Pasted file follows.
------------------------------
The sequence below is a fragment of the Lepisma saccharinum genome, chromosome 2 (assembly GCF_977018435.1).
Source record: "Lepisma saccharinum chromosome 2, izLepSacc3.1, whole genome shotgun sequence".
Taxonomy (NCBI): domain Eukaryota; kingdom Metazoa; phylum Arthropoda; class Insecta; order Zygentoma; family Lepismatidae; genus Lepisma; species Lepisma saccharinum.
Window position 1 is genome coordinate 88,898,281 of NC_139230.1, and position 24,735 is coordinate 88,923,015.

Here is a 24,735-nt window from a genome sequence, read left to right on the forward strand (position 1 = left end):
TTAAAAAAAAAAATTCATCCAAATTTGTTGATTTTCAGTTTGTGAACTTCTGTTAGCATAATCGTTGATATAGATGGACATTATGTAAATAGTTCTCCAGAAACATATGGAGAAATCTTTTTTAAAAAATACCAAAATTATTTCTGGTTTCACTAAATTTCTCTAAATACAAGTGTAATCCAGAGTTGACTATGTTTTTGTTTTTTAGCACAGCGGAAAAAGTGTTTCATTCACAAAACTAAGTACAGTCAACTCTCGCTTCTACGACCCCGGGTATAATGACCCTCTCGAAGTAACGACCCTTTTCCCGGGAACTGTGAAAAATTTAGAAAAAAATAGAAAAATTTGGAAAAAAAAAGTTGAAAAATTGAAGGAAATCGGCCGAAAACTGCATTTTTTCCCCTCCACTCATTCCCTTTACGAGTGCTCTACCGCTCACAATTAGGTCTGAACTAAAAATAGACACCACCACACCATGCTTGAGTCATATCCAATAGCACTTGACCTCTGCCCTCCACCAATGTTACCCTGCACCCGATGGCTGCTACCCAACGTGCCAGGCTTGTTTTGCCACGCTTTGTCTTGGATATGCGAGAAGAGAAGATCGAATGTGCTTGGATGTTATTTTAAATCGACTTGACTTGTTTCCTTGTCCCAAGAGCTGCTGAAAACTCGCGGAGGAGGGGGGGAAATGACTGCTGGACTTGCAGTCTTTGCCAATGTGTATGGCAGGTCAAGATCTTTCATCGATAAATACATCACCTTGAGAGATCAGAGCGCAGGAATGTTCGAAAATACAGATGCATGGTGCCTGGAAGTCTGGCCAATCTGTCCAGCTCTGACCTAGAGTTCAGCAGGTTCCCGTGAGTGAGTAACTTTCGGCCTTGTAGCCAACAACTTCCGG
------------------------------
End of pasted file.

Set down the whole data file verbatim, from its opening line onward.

The sequence below is a fragment of the Lepisma saccharinum genome, chromosome 2 (assembly GCF_977018435.1).
Source record: "Lepisma saccharinum chromosome 2, izLepSacc3.1, whole genome shotgun sequence".
Taxonomy (NCBI): domain Eukaryota; kingdom Metazoa; phylum Arthropoda; class Insecta; order Zygentoma; family Lepismatidae; genus Lepisma; species Lepisma saccharinum.
Window position 1 is genome coordinate 88,898,281 of NC_139230.1, and position 24,735 is coordinate 88,923,015.

Here is a 24,735-nt window from a genome sequence, read left to right on the forward strand (position 1 = left end):
TTAAAAAAAAAAATTCATCCAAATTTGTTGATTTTCAGTTTGTGAACTTCTGTTAGCATAATCGTTGATATAGATGGACATTATGTAAATAGTTCTCCAGAAACATATGGAGAAATCTTTTTTAAAAAATACCAAAATTATTTCTGGTTTCACTAAATTTCTCTAAATACAAGTGTAATCCAGAGTTGACTATGTTTTTGTTTTTTAGCACAGCGGAAAAAGTGTTTCATTCACAAAACTAAGTACAGTCAACTCTCGCTTCTACGACCCCGGGTATAATGACCCTCTCGAAGTAACGACCCTTTTCCCGGGAACTGTGAAAAATTTAGAAAAAAATAGAAAAATTTGGAAAAAAAAAGTTGAAAAATTGAAGGAAATCGGCCGAAAACTGCATTTTTTCCCCTCCACTCATTCCCTTTACGAGTGCTCTACCGCTCACAATTAGGTCTGAACTAAAAATAGACACCACCACACCATGCTTGAGTCATATCCAATAGCACTTGACCTCTGCCCTCCACCAATGTTACCCTGCACCCGATGGCTGCTACCCAACGTGCCAGGCTTGTTTTGCCACGCTTTGTCTTGGATATGCGAGAAGAGAAGATCGAATGTGCTTGGATGTTATTTTAAATCGACTTGACTTGTTTCCTTGTCCCAAGAGCTGCTGAAAACTCGCGGAGGAGGGGGGGAAATGACTGCTGGACTTGCAGTCTTTGCCAATGTGTATGGCAGGTCAAGATCTTTCATCGATAAATACATCACCTTGAGAGATCAGAGCGCAGGAATGTTCGAAAATACAGATGCATGGTGCCTGGAAGTCTGGCCAATCTGTCCAGCTCTGACCTAGAGTTCAGCAGGTTCCCGTGAGTGAGTAACTTTCGGCCTTGTAGCCAACAACTTCCGG